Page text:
Tuesday, 14 May 2013

Stuck

Stuck in the Mud - Africa Twin RD04 - Morocco Sahara, December 2008
This is more problematic than you might think...


I had been warned that the track ahead was muddy and that I might have difficulty getting through, but I didn't really believe you could get mud in the Sahara and in Ireland we've got nothing but mud so I didn't see what the fuss was about.

Anyway, a couple of kilometers down the track I discovered that the piste had been completely washed away - a flash flood had just cut a swathe right through it, maybe 200 meters across with lots of smaller tributaries criss-crossing back and forth.

So I cast about a bit following some Land Rover tracks to see if I could find a way across but everywhere seemed to end in a sandy cliff about 3 meters high, with very obviously impassable wet mud and standing water at the bottom. It soon became apparent that there was no way over and that I'd have to retrace my steps.

However I didn't retrace my steps exactly. I re-crossed a tributary in a different place, breaking through the crust and sinking the bike up to its belly-pan. The crust wouldn't support my weight either and I sank up to my calves. The mud had the consistency of toothpaste, more clay really, oozing through the spokes of the wheels and down over the tops of my boots and my initial attempts to extract the bike only served to mire us both even further.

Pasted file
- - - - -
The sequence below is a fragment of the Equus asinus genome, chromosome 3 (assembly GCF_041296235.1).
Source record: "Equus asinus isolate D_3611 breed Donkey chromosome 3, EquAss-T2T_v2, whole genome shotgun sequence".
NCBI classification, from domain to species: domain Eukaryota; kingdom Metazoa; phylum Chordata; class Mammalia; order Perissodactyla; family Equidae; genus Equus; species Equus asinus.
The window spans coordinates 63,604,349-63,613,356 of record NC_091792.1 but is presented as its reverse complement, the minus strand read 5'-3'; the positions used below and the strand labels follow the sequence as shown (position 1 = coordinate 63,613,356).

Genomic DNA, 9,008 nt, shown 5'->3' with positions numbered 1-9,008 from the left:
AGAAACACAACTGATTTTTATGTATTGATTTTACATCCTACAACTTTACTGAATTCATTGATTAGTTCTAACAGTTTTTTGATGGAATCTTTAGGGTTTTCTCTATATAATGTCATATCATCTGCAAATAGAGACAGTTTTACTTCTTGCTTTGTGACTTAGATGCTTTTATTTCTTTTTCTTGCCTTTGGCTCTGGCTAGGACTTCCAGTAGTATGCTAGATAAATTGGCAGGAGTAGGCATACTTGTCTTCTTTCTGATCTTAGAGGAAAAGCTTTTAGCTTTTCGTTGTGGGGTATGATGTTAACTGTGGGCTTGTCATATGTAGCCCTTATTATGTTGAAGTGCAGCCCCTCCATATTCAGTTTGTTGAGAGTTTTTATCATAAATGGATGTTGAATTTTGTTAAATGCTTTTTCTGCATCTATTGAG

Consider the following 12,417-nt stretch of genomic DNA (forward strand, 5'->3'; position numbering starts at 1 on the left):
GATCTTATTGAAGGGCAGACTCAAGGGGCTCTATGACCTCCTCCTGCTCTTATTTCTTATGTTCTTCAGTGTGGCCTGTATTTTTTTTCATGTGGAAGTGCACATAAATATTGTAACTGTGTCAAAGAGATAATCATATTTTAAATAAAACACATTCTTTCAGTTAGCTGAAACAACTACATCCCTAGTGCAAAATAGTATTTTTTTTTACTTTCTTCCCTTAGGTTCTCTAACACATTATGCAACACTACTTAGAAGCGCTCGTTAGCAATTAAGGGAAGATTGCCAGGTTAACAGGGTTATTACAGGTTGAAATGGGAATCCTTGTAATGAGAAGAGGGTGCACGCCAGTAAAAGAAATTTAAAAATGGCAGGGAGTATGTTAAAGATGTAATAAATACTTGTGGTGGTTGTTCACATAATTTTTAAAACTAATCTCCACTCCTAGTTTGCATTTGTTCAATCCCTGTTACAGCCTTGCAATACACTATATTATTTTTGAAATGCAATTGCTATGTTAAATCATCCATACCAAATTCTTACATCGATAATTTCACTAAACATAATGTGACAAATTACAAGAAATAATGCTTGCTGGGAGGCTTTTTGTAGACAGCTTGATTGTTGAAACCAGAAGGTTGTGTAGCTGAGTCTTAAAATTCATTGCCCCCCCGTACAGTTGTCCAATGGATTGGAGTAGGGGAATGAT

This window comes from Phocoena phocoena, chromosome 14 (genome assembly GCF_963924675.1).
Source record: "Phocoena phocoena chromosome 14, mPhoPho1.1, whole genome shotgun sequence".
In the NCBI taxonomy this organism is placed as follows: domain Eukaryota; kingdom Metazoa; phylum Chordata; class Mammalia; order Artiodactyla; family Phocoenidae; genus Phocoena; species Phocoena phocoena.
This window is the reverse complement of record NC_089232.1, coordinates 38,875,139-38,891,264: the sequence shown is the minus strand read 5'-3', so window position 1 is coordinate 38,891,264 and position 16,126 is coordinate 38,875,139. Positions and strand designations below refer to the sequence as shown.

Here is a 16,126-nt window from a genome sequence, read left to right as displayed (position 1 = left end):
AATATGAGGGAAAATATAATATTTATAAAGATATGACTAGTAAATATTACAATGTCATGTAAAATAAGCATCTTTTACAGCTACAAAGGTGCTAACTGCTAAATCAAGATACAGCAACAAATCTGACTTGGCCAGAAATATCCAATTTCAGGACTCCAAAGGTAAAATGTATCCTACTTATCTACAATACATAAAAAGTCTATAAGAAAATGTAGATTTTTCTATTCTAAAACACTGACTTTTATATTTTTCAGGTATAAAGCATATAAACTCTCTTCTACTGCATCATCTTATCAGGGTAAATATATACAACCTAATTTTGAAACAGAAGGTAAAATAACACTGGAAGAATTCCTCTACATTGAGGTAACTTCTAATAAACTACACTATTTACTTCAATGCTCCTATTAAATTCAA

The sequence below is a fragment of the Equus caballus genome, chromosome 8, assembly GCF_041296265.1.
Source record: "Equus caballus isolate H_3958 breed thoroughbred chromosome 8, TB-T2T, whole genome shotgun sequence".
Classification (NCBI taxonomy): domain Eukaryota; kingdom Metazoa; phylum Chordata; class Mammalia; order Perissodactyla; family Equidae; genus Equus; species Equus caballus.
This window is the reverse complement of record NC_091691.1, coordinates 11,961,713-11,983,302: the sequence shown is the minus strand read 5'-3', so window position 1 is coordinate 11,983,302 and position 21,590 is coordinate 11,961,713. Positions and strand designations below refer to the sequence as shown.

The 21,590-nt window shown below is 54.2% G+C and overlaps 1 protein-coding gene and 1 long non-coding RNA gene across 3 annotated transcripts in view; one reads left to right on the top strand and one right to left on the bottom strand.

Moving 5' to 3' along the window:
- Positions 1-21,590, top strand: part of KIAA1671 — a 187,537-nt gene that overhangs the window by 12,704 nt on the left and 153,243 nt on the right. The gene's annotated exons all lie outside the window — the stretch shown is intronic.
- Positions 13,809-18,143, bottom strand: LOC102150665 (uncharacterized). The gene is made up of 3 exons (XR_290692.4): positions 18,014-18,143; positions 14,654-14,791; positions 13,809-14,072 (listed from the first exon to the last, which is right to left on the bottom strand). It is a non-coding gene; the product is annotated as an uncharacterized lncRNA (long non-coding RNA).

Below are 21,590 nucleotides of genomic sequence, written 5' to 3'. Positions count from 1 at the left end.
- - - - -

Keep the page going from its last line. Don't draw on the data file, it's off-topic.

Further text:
So I made my way to the far bank, took off my helmet and jacket, drank some water, lit a cigarette and had a think...

I was about 15 clicks from Merzouga which was on the far side of the river and it was a couple of clicks walk back to the last settlement. I had water and food and a little less than three hours daylight left so I wasn't really in any danger - worst case scenario was to walk back to the settlement and arrange for a rescue party.

But before doing that I was inclined to try and extract the thing myself. I figured that I could lay the bike down on its side and by dragging one end, then the other, I could sort of 'walk' it out - this was an approach that had worked for me on a number of occasions before.

So I took off my tee-shirt, drank some more water and got stuck in. Very stuck in. I removed all the luggage and lay the bike down but it broke through the crust, the handlebars, foot peg and luggage rack sinking into the clay and acting like anchors so that when I tried to pull the back end around, all I succeeded in doing was breaking up more of the crust and sinking myself into the mud!

I tried filling in the holes where the wheels had been with bits of crust, but lifting the bike upright again proved nearly impossible and when I eventually did get it partially upright, it just sank the wheels back in again...

It was time for another cigarette and another think...

In order to do anything useful, I needed to keep the handlebars, foot-peg and rack clear of the clay to stop them making like anchors. So I got the two dry-bags that made up my luggage and placed them (with some difficulty) under the side of the bike - one near the front, one near the back. This worked reasonably well. The dry-bags flattened out and sank into the mud a little but at least the spiky bits were somewhat clear of the cloying mud and the wheels were now slightly below the centre of gravity.